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 CNS Special report:
 Coverage of John Jay report, National Review Board study.

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Transmitted 02/27/2004 3:17 PM ET

Bishops say reports show sad reality of priests who preyed on young

By Patricia Zapor
Catholic News Service

WASHINGTON (CNS) -- The picture that emerges from two new reports on the extent and causes of the Catholic Church's sexual abuse crisis is "sadly, one of those who broke faith with their people, their priesthood and their religious vows to use their sacred position to prey on the young and vulnerable," said the president of the U.S. Conference of Catholic Bishops.

Bishop Wilton D. Gregory of Belleville, Ill., told reporters after the Feb. 27 release of the research and analysis that "the terrible history recorded here is history."

While the bishops "did not need this additional evidence to know that many have been harmed" by those acting in the church's name, the new evidence "serves as an urgent summons to act as fully as possible in reaching out to victims," he said.

The John Jay College of Criminal Justice released a statistical study titled "The Nature and Scope of Sexual Abuse of Minors by Catholic Priests and Deacons in the United States 1950-2002." It was accompanied by "A Report on the Crisis in the Catholic Church in the United States" by the National Review Board, the panel of lay people commissioned by the bishops to evaluate the causes and context of sexual abuse within the church.

After a press conference at the National Press Club in Washington where the documents were released, Bishop Gregory and four other church officials held their own press conference.

Joining the USCCB president were: Archbishop Harry J. Flynn of St. Paul-Minneapolis, chairman of the bishops' Ad Hoc Committee on Sexual Abuse; Archbishop Timothy M. Dolan of Milwaukee, chairman of the bishops' Committee on Priestly Life and Ministry; Archbishop Michael J. Sheehan of Santa Fe, N.M., USCCB secretary; and Sulpician Father Ronald D. Witherup, president of the Conference of Major Superiors of Men.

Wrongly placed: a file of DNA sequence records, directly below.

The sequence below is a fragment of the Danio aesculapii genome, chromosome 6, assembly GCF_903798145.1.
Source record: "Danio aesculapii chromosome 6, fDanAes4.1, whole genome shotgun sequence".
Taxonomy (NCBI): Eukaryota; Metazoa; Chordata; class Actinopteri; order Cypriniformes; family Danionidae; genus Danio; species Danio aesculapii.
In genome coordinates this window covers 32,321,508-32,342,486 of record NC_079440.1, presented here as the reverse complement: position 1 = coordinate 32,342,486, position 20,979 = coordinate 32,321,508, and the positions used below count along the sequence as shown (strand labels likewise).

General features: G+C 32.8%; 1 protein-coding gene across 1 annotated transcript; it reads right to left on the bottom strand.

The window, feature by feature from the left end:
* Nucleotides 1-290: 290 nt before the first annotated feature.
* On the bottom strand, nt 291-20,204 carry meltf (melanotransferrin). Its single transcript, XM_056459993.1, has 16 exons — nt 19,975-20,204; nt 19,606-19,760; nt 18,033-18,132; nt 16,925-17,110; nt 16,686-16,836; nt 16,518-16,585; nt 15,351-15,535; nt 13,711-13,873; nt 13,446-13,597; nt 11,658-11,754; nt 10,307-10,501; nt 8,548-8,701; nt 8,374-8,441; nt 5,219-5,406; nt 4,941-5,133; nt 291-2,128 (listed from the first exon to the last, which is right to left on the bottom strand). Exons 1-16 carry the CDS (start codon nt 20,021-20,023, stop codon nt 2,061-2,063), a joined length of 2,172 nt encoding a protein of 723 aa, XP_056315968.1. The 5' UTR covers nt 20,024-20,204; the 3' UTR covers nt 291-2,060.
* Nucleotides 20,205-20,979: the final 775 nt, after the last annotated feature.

The John Jay study reported that 4,392 priests and deacons were accused of sexual abuse involving 10,667 people in the 50-year period studied. That amounts to accusations against about 4 percent of the estimated 110,000 priests who served in the country during that period.

The study also compiled data about the ages of those abused, the years in which it occurred and when it was reported, and the amount of money spent by dioceses in settling legal claims and providing treatment and other services to victims.

The review board's report discussed various causes behind the abuse scandal, the attitudes and atmosphere at seminaries and how the church responded to abuse accusations.

In response to questions from reporters, Bishop Gregory reiterated that decisions about whether bishops who knowingly left abusive priests in public ministry should be forced to resign is a matter for the Holy See to decide on a case-by-case basis.

"Each situation must be evaluated on its own merits," he said. Realistically, however, most of the cases in which priests were left in public ministry by bishops who knew about abuse allegations happened 20 or 30 years ago, Bishop Gregory said.

"Fortunately, most of those bishops are no longer in pastoral service," he said.

Several questions focused on whether the church would focus on screening out homosexuals from the priesthood.

At the earlier press conference where the John Jay study was released, researcher Louis Schlesinger said sexual orientation is not the cause of child sex abuse, that clergy who are heterosexual and wanted to break their vows would look to adult women and homosexual clergy wanting to break their vows would look to adult men.